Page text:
What’s the deal with “AI chips” in the Latest Smartphones?

Published in
6 min readNov 21, 2018


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You may have heard a lot of hype recently about the new AI chips that are making their way into the latest smartphones. According to a common recent headline, they ‘Put the Power of Neural Networks in the Palm of your Hand!’. The major manufacturers have all given their AI chips cool names as well. The iPhone has a ‘Bionic Chip’ with a ‘Neural Engine’ in it. Huawei’s new phone has a ‘Neural Processing Unit (NPU)’.

But what do these chips actually do? What do they mean for consumers today? Buzz aside, we can see there is a major AI hardware trend happening in mobile right now. Samsung, Qualcomm, ARM, Nvidia, as well as the previously mentioned Apple and Huawei, all have brand new mobile AI chips. Google is also adding an API to Android to “tap into silicon-specific accelerators” and Apple has opened up its AI framework to developers.

So, what will the presence of these chips mean for trends in artificial intelligence development and AI solutions in the future? What solutions will be possible in a world of AI hardware-accelerated smartphones that weren’t possible in the past?

The fact is that smartphones have been taking advantage of AI for some time, but the processing has either been done by the main CPU/GPU chipset or offloaded to the cloud. One clear advantage of the new generation AI chips is that they will allow for processing to be done onboard the device, lowering response times vs offloading compute to the cloud. They will also allow for processing to be done more efficiently, reducing power consumption and increasing battery life.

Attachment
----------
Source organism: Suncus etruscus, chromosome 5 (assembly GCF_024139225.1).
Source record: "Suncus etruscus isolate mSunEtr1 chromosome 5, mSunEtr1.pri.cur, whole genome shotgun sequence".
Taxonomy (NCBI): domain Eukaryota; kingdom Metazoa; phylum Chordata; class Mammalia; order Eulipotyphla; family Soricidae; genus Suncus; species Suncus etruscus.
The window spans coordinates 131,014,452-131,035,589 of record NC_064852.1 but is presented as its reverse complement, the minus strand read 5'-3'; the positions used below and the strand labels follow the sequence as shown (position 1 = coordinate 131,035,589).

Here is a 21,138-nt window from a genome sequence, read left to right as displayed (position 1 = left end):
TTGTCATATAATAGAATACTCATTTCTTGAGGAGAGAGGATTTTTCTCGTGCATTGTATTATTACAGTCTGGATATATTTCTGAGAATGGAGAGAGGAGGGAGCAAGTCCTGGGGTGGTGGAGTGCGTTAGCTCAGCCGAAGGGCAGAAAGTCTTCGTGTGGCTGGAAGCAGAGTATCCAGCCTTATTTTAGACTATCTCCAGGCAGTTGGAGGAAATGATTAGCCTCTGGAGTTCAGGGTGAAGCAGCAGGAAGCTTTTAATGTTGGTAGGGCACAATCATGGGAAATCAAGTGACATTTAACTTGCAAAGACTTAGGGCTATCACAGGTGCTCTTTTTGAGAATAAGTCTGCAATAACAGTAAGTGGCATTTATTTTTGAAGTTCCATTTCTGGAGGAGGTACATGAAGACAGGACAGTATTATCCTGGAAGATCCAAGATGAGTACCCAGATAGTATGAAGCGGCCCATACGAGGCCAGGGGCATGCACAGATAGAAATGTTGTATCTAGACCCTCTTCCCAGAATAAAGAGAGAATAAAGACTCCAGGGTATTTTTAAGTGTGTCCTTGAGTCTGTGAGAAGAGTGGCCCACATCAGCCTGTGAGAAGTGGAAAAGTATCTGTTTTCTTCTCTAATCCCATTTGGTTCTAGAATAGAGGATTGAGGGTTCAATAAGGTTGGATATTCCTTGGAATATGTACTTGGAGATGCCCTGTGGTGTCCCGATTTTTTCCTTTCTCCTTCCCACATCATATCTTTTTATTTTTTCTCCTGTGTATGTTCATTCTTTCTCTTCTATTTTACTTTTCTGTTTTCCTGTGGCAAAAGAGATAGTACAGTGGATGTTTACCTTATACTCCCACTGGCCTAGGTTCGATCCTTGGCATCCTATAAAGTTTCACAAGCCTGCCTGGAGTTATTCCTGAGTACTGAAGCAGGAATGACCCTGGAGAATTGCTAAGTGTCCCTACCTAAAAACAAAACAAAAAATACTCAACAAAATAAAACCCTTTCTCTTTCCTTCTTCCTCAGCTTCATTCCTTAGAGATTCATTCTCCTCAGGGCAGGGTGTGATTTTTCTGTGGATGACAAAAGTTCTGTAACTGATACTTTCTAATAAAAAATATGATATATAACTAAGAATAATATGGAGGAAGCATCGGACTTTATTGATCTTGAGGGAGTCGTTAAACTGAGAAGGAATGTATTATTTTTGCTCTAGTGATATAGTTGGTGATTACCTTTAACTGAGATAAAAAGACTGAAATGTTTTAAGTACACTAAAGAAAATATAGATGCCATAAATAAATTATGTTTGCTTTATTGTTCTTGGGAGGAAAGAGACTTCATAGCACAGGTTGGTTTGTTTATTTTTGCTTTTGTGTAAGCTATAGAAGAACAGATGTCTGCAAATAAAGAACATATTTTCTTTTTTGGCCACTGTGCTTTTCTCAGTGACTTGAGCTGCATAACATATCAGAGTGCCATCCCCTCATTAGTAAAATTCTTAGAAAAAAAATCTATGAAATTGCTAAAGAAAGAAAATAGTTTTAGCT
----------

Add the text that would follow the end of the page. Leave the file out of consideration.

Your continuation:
Another benefit of on-device AI hardware is data privacy and security. Personal biometric data or other sensitive data can remain on the device and doesn’t need to be sent over the internet for processing in the cloud. This allows for a data owner to retain complete control over their information. In essence, you can bring the model to the data and not the data to the model.

Future applications that benefit from on-device ‘edge inference’ may allow networks of AI chip-enabled smartphones to work in concert, each using private locally resident data to train shared models, allowing for large amounts of personal data to be aggregated while maintaining security and privacy.

While such applications are still on the drawing board, today’s use cases can be slightly more prosaic. Apple demonstrated the potential for its Bionic Chip’s Neural Engine to map a users face onto an animated poo emoji at a recent event (to great applause). But these are still early days.